Late last month, President Obama signed the Homeowner Insurance Affordability Act of 2014 (HR3370). This bill modifies and/or repeals many of the provisions that were implemented as a result of the passage of the Bigger-Waters Flood Insurance Act of 2012 (BW-12). The passage of HR3370 comes as a welcomed relief to many realtors in and around our area because BW-12 threatened to severely devalue real estate and ultimately hinder the ability of families to sale their homes. BW-12 contained several unintended consequences for flood policy holders. Pinellas was the #1 most affected county in the United States with over 40,000 structures primed to see a rate increase. Some of these rate changes as a result of BW-12 were very steep and HR3370 will give some relief to many of the family’s that faced skyrocketing premiums.
The #1 thing that we must understand about the new law is that although it was signed by President Obama and it technically is the new law, FEMA (Federal Emergency Management Agency) governs what happens with the National Flood Insurance Program (NFIP). FEMA has to issue “guidance” on the new law which basically means they’re in charge of deciding when the changes in the new law will take effect. As of now, FEMA has not issued any guidance and it’s debatable as to when they’ll offer that. In the case of BW-12, it took FEMA 9 months to issue their guidance on when those changes would be phased in, so buckle up…because it could be a while before we find out when the changes in HR3370 will go into effect!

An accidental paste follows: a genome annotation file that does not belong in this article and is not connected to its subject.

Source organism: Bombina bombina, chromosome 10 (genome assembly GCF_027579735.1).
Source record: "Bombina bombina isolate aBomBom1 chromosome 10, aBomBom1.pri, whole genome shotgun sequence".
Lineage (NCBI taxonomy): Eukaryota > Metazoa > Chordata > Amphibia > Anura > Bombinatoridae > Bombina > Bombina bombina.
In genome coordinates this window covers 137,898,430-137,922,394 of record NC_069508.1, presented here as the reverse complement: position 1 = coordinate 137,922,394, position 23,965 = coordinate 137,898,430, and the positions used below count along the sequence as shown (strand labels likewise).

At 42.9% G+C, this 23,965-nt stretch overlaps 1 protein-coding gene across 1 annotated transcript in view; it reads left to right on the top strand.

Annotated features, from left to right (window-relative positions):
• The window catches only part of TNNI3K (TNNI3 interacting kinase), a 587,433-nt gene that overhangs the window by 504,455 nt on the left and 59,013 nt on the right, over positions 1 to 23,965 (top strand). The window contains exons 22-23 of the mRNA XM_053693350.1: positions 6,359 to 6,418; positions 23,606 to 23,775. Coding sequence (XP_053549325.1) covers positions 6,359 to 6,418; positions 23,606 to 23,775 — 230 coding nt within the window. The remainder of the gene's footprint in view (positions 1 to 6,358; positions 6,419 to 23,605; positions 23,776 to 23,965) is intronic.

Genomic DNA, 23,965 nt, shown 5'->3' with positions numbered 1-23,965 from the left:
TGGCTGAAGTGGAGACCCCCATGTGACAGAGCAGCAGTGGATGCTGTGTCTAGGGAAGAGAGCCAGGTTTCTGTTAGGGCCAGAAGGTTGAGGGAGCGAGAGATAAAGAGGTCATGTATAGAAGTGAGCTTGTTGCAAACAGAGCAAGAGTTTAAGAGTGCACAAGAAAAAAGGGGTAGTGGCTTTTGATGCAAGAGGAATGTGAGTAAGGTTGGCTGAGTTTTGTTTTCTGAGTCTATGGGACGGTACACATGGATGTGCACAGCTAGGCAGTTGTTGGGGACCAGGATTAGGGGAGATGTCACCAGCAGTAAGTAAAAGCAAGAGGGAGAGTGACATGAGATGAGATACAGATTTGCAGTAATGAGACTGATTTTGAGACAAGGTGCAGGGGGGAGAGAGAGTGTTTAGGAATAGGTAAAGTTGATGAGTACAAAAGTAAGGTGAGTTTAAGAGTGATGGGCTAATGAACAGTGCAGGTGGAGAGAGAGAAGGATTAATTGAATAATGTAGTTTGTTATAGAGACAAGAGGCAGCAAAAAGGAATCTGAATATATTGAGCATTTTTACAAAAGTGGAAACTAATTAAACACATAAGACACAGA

Here’s a synopsis of HR3370 and how it changes the provisions in BW-12.
TOPIC: Subsidized Rates for Pre-FIRM (FIRM=Flood Insurance Rate Map) Homes which are homes built prior to the first FIRM in 1974.
BW-12’s Stance: Basically, this law restricted the use of the subsidized rates for Pre-FIRM homes and mandated that any policy purchased on or after 7/6/12 for Pre-FIRM structures would have to obtain an Elevation Certificate (EC) and pay the “full risk rate” from the onset. Subsequently, if a homeowner lapsed a subsidized rate policy, they too would be required to obtain an EC and pay the “full risk rate”. Additionally, all existing Pre-Firm subsidized rate policyholders would begin to see annual increases in their policy to the tune of 25% until their policy reached the “full risk rate”.
HR3370’s Amendments: Subsidized rate structures for Pre-FIRM primary homes have been reinstated with no 25% mandatory rate increases for primary homes. If a policyholder with a subsidized rate policy decides to lapse the policy, or the lender which was paying the premium for such a policy doesn’t pay the premium and the policy lapses, then the customer may not be eligible for a subsidized rate policy again and may be required to obtain an EC and pay the full risk rate. The 25% annual increase for non-primary and non-residential homes remains in place. **There are several variables that could occur with this portion of the bill and specific guidance from FEMA is still forthcoming to clean some of the speculation up**
TOPIC: Grandfathering of policies when flood zones change due to FEMA Flood Map Amendments or base flood elevation changes.
BW-12’s Stance: Eliminated grandfathering of policies all together.
HR3370’s Amendments: Grandfathering was reinstated on the model prior to BW-12
TOPIC: Annual Rate Increases